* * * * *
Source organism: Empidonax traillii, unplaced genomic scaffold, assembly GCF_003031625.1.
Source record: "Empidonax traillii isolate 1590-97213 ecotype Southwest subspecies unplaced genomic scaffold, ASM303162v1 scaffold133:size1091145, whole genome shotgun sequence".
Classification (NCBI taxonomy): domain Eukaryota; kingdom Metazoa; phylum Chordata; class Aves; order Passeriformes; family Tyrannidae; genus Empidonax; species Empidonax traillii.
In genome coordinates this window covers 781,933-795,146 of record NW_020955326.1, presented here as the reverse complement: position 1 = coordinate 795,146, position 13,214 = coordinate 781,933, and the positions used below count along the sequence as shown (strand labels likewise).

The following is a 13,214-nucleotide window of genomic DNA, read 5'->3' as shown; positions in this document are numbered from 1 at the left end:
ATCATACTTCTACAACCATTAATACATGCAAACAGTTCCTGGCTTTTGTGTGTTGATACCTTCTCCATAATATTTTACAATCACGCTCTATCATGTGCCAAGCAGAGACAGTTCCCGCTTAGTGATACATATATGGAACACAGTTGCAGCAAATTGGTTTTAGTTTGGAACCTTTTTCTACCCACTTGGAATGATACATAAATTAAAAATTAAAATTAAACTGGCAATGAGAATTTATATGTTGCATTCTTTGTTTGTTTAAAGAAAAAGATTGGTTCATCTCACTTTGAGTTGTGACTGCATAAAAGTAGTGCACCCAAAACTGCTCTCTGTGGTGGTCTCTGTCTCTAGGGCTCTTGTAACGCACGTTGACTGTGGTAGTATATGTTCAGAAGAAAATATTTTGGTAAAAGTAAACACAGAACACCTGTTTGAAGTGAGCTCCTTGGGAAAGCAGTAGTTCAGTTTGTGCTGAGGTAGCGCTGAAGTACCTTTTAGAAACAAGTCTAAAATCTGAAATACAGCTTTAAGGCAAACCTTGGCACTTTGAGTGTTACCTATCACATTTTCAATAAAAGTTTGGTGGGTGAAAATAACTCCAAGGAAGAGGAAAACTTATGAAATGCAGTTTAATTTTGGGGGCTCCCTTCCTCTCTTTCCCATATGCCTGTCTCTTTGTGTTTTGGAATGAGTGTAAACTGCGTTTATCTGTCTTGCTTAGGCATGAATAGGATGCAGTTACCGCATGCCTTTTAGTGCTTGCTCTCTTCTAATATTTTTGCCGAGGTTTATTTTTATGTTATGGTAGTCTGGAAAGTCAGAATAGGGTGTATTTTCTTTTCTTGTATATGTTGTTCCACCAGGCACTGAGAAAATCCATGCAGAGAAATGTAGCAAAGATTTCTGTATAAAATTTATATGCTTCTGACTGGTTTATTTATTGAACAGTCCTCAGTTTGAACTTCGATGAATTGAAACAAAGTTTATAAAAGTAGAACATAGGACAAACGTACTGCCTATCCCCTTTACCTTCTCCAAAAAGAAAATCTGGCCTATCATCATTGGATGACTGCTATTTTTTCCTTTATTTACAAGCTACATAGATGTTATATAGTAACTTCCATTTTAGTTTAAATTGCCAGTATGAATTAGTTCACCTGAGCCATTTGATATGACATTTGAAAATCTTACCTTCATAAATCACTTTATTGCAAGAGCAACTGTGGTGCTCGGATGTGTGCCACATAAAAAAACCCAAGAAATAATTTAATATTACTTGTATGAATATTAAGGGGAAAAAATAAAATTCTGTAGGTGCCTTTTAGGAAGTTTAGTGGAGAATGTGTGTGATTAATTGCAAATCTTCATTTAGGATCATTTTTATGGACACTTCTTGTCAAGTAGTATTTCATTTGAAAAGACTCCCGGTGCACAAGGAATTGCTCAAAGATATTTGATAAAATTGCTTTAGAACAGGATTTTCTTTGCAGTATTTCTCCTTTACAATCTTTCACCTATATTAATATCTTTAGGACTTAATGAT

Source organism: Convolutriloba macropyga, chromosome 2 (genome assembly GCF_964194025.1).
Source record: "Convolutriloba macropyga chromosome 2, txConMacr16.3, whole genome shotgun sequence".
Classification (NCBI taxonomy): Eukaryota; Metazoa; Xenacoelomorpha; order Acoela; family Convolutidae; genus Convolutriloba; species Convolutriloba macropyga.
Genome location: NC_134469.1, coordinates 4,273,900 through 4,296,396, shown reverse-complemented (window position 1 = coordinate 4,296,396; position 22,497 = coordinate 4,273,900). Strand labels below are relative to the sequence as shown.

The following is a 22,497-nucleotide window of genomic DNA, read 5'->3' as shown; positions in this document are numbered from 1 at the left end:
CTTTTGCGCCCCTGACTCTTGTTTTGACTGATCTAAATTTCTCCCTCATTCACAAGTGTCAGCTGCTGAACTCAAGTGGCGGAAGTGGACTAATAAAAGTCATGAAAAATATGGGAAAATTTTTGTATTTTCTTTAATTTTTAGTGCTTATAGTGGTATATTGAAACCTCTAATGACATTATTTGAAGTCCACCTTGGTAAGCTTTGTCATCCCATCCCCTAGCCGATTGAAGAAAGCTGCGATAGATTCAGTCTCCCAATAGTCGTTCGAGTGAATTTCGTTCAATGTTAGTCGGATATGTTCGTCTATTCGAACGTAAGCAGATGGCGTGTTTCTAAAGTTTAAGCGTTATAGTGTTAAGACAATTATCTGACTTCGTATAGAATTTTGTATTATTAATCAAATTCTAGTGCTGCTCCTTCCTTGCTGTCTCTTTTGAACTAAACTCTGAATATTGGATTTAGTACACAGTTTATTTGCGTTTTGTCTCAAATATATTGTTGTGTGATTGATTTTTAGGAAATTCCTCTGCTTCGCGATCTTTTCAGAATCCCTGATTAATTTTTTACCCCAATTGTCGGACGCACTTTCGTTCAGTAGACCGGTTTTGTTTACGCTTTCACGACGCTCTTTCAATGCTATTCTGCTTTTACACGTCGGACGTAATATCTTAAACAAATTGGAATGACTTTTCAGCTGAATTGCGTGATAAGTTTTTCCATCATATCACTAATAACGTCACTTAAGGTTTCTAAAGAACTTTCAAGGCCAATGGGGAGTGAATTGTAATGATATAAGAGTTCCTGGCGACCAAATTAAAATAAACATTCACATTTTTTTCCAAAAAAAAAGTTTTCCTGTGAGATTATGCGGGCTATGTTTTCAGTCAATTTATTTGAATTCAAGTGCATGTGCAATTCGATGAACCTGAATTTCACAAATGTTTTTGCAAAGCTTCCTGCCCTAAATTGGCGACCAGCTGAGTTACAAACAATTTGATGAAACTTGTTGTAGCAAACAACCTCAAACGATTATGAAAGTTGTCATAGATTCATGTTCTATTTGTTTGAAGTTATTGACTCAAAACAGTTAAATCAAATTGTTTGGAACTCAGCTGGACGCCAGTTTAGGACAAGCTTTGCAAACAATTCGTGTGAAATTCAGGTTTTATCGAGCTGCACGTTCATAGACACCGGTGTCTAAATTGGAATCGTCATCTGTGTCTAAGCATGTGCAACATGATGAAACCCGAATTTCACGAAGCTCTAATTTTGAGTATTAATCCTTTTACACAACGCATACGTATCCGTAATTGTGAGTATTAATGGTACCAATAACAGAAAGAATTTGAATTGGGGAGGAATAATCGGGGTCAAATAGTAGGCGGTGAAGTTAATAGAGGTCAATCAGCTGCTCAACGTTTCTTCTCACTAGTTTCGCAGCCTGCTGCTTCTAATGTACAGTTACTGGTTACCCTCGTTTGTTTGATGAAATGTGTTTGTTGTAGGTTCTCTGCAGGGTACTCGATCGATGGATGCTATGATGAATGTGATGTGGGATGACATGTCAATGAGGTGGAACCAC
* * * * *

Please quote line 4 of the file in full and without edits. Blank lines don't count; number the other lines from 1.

In genome coordinates this window covers 781,933-795,146 of record NW_020955326.1, presented here as the reverse complement: position 1 = coordinate 795,146, position 13,214 = coordinate 781,933, and the positions used below count along the sequence as shown (strand labels likewise).